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Veronica Rossi’s UNDER THE NEVER SKY

At the SCBWI FL Mid-year conference, I learned about Veronica Rossi’s debut novel, UNDER THE NEVER SKY. I watched the book trailer, and knew immediately I needed to get this book. Like, now. So I did what any other impatient reader would do: I bought the Kindle edition and, as soon as I could (this past Monday), I started reading it.

It did NOT disappoint! I fell in love with the characters–Aria and Perry are my new fave couple!– the world, and the story. It’s captivating, from start to end, and I couldn’t put it down. The only reason I stopped reading at 2 AM Tuesday morning was because my phone (w/Kindle) only had 2% battery left! I woke up at 7:30 the next morning and kept reading until I was done. It was that good.

This is the book description from Amazon:

“Since she’d been on the outside, she’d survived an Aether storm, she’d had a knife held to her throat, and she’d seen men murdered. This was worse.

Exiled from her home, the enclosed city of Reverie, Aria knows her chances of surviving in the outer wasteland—known as The Death Shop—are slim. If the cannibals don’t get her, the violent, electrified energy storms will. She’s been taught that the very air she breathes can kill her. Then Aria meets an Outsider named Perry. He’s wild—a savage—and her only hope of staying alive.

A hunter for his tribe in a merciless landscape, Perry views Aria as sheltered and fragile—everything he would expect from a Dweller. But he needs Aria’s help too; she alone holds the key to his redemption. Opposites in nearly every way, Aria and Perry must accept each other to survive. Their unlikely alliance forges a bond that will determine the fate of all who live under the never sky.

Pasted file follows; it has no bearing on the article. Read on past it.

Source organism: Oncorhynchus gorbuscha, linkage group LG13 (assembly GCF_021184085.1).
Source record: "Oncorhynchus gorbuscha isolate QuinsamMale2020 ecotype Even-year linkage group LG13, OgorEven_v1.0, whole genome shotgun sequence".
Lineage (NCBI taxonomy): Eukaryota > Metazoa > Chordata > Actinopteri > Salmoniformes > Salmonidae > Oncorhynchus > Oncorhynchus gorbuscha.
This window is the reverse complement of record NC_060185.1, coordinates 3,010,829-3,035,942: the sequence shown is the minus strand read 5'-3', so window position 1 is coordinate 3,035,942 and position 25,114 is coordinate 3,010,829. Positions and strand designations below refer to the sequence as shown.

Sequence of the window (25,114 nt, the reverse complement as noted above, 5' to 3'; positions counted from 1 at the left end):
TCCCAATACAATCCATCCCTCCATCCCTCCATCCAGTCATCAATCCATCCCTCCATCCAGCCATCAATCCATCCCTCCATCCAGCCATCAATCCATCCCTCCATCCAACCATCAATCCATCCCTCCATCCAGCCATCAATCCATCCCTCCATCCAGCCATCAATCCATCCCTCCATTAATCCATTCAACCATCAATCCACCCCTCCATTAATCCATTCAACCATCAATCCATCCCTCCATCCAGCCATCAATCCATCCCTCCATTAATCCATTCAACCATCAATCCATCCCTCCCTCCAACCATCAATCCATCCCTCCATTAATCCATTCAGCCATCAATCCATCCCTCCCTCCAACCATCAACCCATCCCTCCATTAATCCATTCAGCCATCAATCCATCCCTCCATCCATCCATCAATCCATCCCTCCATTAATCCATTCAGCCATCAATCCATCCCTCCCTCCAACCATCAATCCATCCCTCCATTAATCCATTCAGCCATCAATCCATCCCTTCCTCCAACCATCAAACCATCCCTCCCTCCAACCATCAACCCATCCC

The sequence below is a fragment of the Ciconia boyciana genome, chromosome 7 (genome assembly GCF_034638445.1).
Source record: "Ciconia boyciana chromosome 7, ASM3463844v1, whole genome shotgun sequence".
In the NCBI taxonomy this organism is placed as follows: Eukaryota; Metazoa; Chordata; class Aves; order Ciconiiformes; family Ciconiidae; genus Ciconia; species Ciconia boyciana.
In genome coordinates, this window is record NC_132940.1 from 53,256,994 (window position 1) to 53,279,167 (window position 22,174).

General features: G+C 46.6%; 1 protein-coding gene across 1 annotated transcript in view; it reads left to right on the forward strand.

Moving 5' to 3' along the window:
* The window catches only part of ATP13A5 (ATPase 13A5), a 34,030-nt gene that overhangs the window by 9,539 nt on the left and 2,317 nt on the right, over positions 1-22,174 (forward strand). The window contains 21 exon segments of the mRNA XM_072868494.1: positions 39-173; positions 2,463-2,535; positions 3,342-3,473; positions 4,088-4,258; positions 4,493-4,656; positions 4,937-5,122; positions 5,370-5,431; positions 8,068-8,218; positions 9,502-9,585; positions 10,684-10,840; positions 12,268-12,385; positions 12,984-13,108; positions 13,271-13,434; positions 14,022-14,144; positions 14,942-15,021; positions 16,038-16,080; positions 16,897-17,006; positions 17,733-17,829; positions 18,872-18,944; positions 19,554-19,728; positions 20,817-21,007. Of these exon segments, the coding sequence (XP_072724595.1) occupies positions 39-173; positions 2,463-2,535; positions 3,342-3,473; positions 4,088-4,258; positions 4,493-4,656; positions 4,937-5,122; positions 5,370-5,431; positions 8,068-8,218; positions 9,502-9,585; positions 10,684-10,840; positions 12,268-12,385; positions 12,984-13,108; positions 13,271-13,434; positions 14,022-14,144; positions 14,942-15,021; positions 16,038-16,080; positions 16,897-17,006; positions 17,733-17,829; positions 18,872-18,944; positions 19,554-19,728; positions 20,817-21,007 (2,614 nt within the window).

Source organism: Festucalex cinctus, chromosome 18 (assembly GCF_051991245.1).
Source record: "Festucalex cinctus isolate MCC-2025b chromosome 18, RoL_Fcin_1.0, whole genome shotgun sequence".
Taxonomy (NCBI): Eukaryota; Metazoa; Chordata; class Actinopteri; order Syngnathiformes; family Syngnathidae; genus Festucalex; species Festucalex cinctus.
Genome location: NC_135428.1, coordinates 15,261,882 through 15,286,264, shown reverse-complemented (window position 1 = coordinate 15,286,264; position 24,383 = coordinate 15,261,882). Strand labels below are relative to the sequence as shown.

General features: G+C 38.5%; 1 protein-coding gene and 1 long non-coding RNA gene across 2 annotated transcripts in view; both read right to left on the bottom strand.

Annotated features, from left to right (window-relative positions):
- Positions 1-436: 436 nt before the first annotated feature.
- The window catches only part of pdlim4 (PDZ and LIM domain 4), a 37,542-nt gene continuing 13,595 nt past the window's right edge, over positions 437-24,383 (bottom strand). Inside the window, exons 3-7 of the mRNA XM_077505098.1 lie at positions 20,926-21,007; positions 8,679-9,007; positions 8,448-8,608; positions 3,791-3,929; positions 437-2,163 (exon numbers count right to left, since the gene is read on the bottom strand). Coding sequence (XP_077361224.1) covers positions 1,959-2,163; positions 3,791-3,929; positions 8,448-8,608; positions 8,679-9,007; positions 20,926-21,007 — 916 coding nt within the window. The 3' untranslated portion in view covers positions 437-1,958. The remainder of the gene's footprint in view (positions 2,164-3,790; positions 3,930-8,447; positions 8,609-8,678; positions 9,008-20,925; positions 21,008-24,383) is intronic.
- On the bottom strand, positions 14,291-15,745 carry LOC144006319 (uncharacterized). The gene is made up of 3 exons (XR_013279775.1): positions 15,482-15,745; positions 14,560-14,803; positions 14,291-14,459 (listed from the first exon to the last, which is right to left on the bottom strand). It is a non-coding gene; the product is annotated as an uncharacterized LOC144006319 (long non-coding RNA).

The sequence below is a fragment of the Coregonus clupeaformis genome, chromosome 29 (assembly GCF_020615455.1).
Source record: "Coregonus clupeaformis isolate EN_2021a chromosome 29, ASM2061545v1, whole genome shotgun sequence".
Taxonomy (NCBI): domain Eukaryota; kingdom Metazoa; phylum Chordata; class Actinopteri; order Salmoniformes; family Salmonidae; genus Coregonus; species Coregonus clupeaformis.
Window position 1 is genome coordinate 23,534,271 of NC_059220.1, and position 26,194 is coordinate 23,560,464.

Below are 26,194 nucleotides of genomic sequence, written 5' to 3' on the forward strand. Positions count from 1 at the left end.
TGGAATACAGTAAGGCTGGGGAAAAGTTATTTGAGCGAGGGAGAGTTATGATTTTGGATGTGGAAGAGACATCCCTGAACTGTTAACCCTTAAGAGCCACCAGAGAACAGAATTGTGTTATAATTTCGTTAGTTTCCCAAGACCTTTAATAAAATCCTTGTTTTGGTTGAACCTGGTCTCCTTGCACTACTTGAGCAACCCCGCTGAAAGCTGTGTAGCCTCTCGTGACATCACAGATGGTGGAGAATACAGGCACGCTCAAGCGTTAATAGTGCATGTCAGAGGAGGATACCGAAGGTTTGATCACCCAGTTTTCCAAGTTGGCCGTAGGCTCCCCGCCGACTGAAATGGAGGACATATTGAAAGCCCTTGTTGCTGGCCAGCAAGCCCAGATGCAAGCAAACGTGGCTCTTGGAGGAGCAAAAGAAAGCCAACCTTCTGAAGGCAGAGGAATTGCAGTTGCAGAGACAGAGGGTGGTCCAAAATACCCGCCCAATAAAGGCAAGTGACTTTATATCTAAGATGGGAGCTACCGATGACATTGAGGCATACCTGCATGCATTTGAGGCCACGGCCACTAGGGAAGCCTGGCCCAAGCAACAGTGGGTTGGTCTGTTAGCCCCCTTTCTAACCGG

In her enthralling debut, Veronica Rossi sends readers on an unforgettable adventure set in a world brimming with harshness and beauty.”

Okay, so here’s what I loved.

The characters: They were real. I loved the dual POV as it allowed me to get into both Aria and Perry’s heads. And the love story…swoon!!! The entire time I kept rooting for them, and I still am! But it’s not just Aria and Perry. It’s the entire cast of characters.

The world: what an intriguing world it is, and I love that she gives us just what we need to know and doesn’t bog us down with explanations that slow the story down. There’s no need for it (and I’m taking notes for my own story!) She creates a futuristic/post-apocalyptic world that is not, in some ways, too unlike our current one.  And she describes it vividly.